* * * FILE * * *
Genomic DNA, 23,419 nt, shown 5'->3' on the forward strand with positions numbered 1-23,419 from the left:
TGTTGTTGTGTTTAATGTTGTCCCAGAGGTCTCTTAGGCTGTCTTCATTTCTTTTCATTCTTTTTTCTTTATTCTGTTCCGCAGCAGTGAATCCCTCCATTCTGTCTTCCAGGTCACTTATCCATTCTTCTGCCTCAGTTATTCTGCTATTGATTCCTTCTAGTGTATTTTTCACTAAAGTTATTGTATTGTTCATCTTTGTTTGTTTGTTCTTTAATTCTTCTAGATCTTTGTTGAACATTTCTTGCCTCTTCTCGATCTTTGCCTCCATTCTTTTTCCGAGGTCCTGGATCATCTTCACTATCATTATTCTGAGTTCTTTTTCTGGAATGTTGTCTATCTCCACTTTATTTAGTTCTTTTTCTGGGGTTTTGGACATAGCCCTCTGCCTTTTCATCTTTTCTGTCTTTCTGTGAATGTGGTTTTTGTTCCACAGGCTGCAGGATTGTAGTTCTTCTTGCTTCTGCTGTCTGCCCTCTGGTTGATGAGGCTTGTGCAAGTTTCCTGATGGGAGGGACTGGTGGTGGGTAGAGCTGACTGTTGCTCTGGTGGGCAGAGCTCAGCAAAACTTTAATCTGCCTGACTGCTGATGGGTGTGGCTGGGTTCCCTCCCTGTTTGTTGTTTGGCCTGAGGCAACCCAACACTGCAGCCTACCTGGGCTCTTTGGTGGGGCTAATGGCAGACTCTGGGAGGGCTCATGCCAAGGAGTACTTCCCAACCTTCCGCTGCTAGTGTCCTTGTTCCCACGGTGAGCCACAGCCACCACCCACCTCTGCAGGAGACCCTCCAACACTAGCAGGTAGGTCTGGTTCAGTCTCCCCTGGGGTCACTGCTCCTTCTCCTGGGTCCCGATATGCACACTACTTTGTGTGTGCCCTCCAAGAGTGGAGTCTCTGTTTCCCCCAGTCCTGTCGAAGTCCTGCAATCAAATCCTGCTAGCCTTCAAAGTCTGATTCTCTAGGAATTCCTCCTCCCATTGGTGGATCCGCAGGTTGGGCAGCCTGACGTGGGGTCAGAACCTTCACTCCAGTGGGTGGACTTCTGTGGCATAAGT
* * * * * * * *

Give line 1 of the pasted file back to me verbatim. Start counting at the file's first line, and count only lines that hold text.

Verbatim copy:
Genomic DNA, 23,419 nt, shown 5'->3' on the forward strand with positions numbered 1-23,419 from the left: